A SPLASH OF KINDNESS
by John Starley Allen
Discover how the little things you do make a big difference.
Filled with inspiring true stories of positive change, this uplifting book shows how small acts of goodness have a ripple effect and eventually change the world.
One morning, your grandfather finds you at the pigpen and beckons you to follow him.
"Where are we going?" you ask.
"Oh, there's just a little something I want to show you."
You walk past the chickens and the sheep. You pass some Angus cows in the pasture. In the far southwest corner of your grandfather's farm there is a pond, part of which is in the shade of an immense oak tree. The pond is smooth and offers a perfect reflection of the sky and the tree's sprawling limbs.
Standing at the edge of the water, your grandfather picks up a small pebble and tosses it into the center of the pond. There is a plop immediately followed by a soft splash. Then the center of the pond, no longer smooth, becomes a series of ever-widening ripples. The reflected oak branches look as if they are being tousled by a playful wind.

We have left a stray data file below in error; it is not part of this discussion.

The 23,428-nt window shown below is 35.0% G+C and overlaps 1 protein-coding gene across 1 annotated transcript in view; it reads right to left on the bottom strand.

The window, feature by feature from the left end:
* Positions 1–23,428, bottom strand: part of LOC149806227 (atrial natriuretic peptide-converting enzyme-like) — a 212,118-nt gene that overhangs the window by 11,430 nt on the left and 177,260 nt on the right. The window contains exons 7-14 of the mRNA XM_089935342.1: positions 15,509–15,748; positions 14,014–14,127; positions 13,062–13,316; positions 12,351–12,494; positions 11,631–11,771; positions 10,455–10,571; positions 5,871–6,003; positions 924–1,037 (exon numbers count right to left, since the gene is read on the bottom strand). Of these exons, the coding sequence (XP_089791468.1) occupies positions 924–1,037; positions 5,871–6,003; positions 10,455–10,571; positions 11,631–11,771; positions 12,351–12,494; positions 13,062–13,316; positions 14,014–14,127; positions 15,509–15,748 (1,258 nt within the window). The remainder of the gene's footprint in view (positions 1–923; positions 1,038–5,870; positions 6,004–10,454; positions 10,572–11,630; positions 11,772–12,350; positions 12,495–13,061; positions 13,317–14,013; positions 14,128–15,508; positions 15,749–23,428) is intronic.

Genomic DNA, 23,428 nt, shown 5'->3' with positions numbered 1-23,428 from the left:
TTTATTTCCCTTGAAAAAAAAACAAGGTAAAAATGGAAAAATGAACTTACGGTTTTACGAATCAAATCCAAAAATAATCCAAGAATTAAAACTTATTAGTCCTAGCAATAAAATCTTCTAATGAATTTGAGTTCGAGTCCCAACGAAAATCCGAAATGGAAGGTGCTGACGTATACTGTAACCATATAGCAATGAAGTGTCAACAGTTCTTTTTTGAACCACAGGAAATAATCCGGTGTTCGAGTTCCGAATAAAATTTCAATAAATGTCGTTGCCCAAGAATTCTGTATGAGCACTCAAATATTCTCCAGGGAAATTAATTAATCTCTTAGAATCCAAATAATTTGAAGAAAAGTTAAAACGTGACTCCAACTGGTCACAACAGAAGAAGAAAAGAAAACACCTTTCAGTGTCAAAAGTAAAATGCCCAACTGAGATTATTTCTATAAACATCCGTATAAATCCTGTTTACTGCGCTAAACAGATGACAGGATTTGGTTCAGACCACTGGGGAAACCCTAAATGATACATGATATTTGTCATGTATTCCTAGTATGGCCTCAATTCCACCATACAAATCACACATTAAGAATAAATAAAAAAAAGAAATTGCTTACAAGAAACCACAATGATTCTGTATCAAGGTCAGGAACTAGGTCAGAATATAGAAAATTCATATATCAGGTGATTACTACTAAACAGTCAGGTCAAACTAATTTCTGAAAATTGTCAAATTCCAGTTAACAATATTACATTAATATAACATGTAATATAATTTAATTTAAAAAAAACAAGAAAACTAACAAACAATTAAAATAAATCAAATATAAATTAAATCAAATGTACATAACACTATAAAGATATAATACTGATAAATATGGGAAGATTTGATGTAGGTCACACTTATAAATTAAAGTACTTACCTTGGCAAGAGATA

"See those ripples? How far do you think they'll go out?" asks Grandpa.
"I don't know."
The ripples continue to expand. You look down just a little beyond your feet at the undulating, crystal-clear water. The ripples, lapping the pond's shore, end only when there is no more water.
Your grandpa looks at you studying the ripples--the ever-expanding concentric circles--and asks, "You reckon if the pond were bigger, the ripples would keep on going?"
You answer yes.
Grandpa throws in a couple more pebbles, and you watch the mesmerizing ripples. Then he gets that look in his eye--the look you've seen before--the look that says he's about to say something important and he's trying to find the right words. Finally he says, "You know, the things we do, even the little things we do--things as little as this pebble...," he raises his hand, showing the small stone held between his thumb and forefinger--"well, these things we do create ripples kind of like the ones you see right now. Consequences, I suppose, is the grown-up word for it."
He lets the pebble fly. It lands directly in the center of the pond.
You look at each other. There is nothing more for him to explain. And the look in your eyes tells him that you understand.
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"Some of the stories are long and others are short. Sometimes the effect is huge and sometimes it's small, but it's always important." --Melanie